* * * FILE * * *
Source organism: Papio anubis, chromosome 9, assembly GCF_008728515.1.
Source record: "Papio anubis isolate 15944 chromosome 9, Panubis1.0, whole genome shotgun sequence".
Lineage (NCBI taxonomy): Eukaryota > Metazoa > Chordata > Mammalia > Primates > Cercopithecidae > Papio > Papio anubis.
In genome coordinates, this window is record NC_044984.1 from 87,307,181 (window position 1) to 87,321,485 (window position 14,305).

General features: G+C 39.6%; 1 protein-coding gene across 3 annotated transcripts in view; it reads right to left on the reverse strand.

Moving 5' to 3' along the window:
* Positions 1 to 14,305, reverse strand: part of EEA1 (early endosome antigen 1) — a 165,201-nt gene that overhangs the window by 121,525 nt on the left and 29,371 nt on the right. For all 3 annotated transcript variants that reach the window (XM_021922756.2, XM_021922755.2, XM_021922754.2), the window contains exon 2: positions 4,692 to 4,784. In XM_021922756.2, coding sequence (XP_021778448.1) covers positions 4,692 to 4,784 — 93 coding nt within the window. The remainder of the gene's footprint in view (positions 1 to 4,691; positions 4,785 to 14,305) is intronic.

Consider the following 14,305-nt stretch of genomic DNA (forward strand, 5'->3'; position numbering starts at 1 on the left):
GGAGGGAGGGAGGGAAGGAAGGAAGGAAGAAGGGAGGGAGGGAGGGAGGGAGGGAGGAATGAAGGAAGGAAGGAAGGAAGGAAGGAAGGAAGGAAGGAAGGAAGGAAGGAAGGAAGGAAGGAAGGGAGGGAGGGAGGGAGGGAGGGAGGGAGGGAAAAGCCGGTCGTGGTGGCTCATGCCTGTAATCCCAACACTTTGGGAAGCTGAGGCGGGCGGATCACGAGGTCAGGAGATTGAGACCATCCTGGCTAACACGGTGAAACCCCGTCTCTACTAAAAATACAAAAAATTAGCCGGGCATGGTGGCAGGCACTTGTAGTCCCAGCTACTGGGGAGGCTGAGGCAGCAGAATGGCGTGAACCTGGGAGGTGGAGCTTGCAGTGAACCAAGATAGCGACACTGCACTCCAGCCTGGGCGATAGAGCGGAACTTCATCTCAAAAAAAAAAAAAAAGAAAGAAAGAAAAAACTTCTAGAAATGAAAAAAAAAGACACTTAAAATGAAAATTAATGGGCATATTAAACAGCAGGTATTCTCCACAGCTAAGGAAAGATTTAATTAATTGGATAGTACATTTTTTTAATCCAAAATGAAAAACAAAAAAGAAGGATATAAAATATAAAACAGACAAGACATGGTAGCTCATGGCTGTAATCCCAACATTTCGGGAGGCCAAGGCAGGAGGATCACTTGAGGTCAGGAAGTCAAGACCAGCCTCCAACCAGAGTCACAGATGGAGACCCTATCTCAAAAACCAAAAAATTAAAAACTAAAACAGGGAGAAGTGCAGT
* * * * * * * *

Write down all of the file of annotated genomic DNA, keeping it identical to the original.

Source organism: Papio anubis, chromosome 9, assembly GCF_008728515.1.
Source record: "Papio anubis isolate 15944 chromosome 9, Panubis1.0, whole genome shotgun sequence".
Lineage (NCBI taxonomy): Eukaryota > Metazoa > Chordata > Mammalia > Primates > Cercopithecidae > Papio > Papio anubis.
In genome coordinates, this window is record NC_044984.1 from 87,307,181 (window position 1) to 87,321,485 (window position 14,305).

General features: G+C 39.6%; 1 protein-coding gene across 3 annotated transcripts in view; it reads right to left on the reverse strand.

Moving 5' to 3' along the window:
* Positions 1 to 14,305, reverse strand: part of EEA1 (early endosome antigen 1) — a 165,201-nt gene that overhangs the window by 121,525 nt on the left and 29,371 nt on the right. For all 3 annotated transcript variants that reach the window (XM_021922756.2, XM_021922755.2, XM_021922754.2), the window contains exon 2: positions 4,692 to 4,784. In XM_021922756.2, coding sequence (XP_021778448.1) covers positions 4,692 to 4,784 — 93 coding nt within the window. The remainder of the gene's footprint in view (positions 1 to 4,691; positions 4,785 to 14,305) is intronic.

Consider the following 14,305-nt stretch of genomic DNA (forward strand, 5'->3'; position numbering starts at 1 on the left):
GGAGGGAGGGAGGGAAGGAAGGAAGGAAGAAGGGAGGGAGGGAGGGAGGGAGGGAGGAATGAAGGAAGGAAGGAAGGAAGGAAGGAAGGAAGGAAGGAAGGAAGGAAGGAAGGAAGGAAGGAAGGGAGGGAGGGAGGGAGGGAGGGAGGGAGGGAAAAGCCGGTCGTGGTGGCTCATGCCTGTAATCCCAACACTTTGGGAAGCTGAGGCGGGCGGATCACGAGGTCAGGAGATTGAGACCATCCTGGCTAACACGGTGAAACCCCGTCTCTACTAAAAATACAAAAAATTAGCCGGGCATGGTGGCAGGCACTTGTAGTCCCAGCTACTGGGGAGGCTGAGGCAGCAGAATGGCGTGAACCTGGGAGGTGGAGCTTGCAGTGAACCAAGATAGCGACACTGCACTCCAGCCTGGGCGATAGAGCGGAACTTCATCTCAAAAAAAAAAAAAAAGAAAGAAAGAAAAAACTTCTAGAAATGAAAAAAAAAGACACTTAAAATGAAAATTAATGGGCATATTAAACAGCAGGTATTCTCCACAGCTAAGGAAAGATTTAATTAATTGGATAGTACATTTTTTTAATCCAAAATGAAAAACAAAAAAGAAGGATATAAAATATAAAACAGACAAGACATGGTAGCTCATGGCTGTAATCCCAACATTTCGGGAGGCCAAGGCAGGAGGATCACTTGAGGTCAGGAAGTCAAGACCAGCCTCCAACCAGAGTCACAGATGGAGACCCTATCTCAAAAACCAAAAAATTAAAAACTAAAACAGGGAGAAGTGCAGT